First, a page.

A local resident was the first to stumble across the grisly scene, cops said. Noticing the blood, the Good Samaritan dialed dispatchers at roughly 8:11 a.m.
Police arrived to the scene after a second call was made, according to another local, Glenn Van Nostrand, reportedly the second to come across the body.
Van Nostrand, 51, who had been walking through the park with his two hunting dogs, told the New York Post he noticed what he said was a black Bauer hockey duffel bag while headed down the busy street to his nearby home.
The disturbing discovery comes as New York continues to grapple with a violent crime wave that has seen major crimes rise nearly 50 percent in the past year
Mr Nostrand did not think much of the discovery at first, he told the paper, but bizarre behavior from his two hound dogs spurred him to look inside. ‘They are scent hounds,’ he said. ‘They see the world through their noses.’
When he opened the bag, he found the mangled body, which he said had been packed in the bag in the fetal position.
He said: ‘To me it looked a mannequin. It didn’t look very fleshy. It was more like a crash test dummy. I thought it was maybe some equipment being used for something. I didn’t think anything of it.’
Then, the Queens resident said he noticed black, ankle-length jeans, a belt and a woman’s waist, and came to the realization it was real body, eventually noticing blood on the other side of the bag after having opened it.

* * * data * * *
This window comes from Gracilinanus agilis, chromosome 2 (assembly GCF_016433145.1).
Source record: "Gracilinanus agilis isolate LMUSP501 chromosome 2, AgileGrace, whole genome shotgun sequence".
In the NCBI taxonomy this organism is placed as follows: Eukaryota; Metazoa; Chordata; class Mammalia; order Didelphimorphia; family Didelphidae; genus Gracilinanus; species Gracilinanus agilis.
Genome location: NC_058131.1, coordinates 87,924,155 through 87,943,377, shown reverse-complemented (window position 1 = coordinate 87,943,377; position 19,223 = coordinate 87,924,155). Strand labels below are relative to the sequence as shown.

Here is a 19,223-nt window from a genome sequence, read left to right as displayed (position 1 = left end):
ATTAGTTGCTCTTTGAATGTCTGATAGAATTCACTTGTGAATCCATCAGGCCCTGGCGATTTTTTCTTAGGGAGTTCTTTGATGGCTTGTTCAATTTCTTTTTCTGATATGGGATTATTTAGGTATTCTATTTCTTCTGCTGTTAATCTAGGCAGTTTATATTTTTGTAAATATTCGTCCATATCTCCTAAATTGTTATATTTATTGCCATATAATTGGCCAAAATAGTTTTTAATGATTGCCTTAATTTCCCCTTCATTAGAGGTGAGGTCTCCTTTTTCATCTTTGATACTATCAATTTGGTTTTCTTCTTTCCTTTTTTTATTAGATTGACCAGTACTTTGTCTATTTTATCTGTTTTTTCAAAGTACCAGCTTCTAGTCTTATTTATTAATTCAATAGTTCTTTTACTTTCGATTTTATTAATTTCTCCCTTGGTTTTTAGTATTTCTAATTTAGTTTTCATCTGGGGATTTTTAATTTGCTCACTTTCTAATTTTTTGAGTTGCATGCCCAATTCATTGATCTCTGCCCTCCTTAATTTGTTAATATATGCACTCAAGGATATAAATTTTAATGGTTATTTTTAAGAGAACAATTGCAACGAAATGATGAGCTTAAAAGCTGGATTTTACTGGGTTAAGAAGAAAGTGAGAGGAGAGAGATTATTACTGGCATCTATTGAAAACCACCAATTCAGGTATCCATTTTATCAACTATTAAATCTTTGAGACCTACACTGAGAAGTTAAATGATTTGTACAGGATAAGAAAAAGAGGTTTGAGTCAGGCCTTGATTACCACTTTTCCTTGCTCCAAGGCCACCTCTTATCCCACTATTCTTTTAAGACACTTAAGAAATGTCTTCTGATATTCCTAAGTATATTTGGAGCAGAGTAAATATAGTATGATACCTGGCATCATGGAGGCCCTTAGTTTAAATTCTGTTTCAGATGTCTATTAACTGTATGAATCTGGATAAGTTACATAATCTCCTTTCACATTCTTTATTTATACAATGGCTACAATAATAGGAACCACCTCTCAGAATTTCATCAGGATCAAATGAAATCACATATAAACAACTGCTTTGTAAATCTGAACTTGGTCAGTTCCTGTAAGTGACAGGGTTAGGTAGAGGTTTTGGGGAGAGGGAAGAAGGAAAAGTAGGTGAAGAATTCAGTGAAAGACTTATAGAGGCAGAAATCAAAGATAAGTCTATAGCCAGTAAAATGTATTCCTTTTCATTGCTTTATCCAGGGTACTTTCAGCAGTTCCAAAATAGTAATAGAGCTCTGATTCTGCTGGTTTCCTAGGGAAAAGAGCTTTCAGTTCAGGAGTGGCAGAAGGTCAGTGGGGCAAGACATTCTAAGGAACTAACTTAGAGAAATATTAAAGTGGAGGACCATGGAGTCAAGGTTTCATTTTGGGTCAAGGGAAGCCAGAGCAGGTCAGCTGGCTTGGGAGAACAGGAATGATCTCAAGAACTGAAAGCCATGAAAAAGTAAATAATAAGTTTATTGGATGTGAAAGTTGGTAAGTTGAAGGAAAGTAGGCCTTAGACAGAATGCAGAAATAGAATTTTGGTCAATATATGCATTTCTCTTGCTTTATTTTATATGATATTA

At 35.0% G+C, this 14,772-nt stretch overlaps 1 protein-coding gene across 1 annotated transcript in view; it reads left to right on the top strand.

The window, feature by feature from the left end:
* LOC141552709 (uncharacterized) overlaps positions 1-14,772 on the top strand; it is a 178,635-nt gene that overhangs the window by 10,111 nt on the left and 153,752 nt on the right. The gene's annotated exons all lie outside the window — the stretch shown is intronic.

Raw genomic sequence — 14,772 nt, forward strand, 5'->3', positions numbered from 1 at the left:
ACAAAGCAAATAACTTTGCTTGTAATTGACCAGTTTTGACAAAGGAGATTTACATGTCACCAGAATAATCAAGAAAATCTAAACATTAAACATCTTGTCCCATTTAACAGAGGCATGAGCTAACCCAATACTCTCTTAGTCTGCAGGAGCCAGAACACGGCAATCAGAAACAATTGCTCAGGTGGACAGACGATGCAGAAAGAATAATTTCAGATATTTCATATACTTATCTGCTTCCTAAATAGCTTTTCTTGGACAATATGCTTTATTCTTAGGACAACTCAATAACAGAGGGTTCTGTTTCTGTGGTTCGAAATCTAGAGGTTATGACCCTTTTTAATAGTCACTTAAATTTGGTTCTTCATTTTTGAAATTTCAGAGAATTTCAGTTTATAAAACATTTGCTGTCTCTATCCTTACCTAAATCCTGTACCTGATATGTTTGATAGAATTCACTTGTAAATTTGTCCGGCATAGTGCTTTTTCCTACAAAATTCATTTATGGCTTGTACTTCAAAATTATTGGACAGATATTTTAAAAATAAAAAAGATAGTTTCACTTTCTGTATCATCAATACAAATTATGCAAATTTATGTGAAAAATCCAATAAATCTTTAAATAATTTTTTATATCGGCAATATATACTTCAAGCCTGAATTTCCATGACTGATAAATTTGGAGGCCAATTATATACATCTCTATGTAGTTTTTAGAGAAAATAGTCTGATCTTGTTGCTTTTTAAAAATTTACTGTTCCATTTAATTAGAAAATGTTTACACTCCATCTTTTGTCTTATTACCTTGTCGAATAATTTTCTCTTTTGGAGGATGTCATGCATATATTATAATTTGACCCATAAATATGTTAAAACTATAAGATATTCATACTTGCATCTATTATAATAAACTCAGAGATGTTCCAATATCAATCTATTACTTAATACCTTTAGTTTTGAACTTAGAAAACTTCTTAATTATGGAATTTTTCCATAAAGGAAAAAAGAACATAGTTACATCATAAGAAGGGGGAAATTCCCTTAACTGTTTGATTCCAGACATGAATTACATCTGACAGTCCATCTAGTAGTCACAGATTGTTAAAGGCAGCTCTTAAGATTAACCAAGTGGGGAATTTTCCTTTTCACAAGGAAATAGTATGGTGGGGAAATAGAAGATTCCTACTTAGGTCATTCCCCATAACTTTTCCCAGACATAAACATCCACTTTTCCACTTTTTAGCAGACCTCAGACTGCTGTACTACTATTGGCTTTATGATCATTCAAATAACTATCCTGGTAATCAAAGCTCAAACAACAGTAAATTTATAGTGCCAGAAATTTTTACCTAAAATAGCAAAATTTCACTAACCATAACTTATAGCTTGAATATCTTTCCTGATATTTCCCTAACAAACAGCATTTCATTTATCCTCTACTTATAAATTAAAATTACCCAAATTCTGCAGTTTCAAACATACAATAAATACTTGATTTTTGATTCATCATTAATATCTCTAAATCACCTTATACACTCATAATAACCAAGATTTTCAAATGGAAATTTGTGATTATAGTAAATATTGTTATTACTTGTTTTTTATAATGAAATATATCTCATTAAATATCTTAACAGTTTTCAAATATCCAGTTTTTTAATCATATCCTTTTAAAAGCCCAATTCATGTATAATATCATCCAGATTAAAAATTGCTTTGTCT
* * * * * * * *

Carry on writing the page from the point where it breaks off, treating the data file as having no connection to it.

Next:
‘I thought, “Oh my goodness”, and called police,’ he said, adding that he told dispatchers who answered his call: ‘There’s a body in this bag.’
He told of how ‘another gentleman’ who was not identified by cops had called earlier about the body bag, but officers had not arrived on the scene at that point.
Cops who arrived on the scene transferred the remains Saturday morning to the Office of the Chief Medical Examiner for an autopsy to determine the cause of death.
The incident is the latest in a startling surge of crimes that have plagued the city since the start of the pandemic – a crime wave NYPD Police Commissioner Keechant Sewell says stems from ‘a perception among criminals that there are no consequences, even for serious crime.’
Last week, top cop Sewell slammed the recent trend toward policies such as bail reform, and Manhattan DA Alvin Bragg’s stance reducing or dropping charges for many crimes.
‘[The justice system] must be fair, but it must first and foremost favor the people it was designed to safeguard and protect. When the focus on those people is lost – New Yorkers, who deserve to be free from fear – the policies fail to deliver on their most basic purpose, which is public safety,’ Sewell said during an April 6 presser.
‘Everyday New Yorkers need more help. Our police need more help. We need help from every corner of the criminal justice system, and from everyone who lives in, works in, or visits our great city,’ said Sewell.
The commissioner then called for something to be done about the ‘continuing and completely unacceptable violence in our streets.’
The surging crime wave, which according to the latest NYPD statistics shows no signs of abating, has seen an uptick in almost all major crimes this year.
For the year through April 10, major crimes are up 44 percent from the same period in 2021, with felony assault up 19 percent and robberies rising 48 percent, the latest NYPD data show.
Murders have ticked down 11 percent, but other crimes are well up, with shooting incidents rising 8 percent, burglary up 31 percent, and grand larceny auto soaring 77 percent.
Major crimes, meanwhile, are up overall, by nearly 50 percent.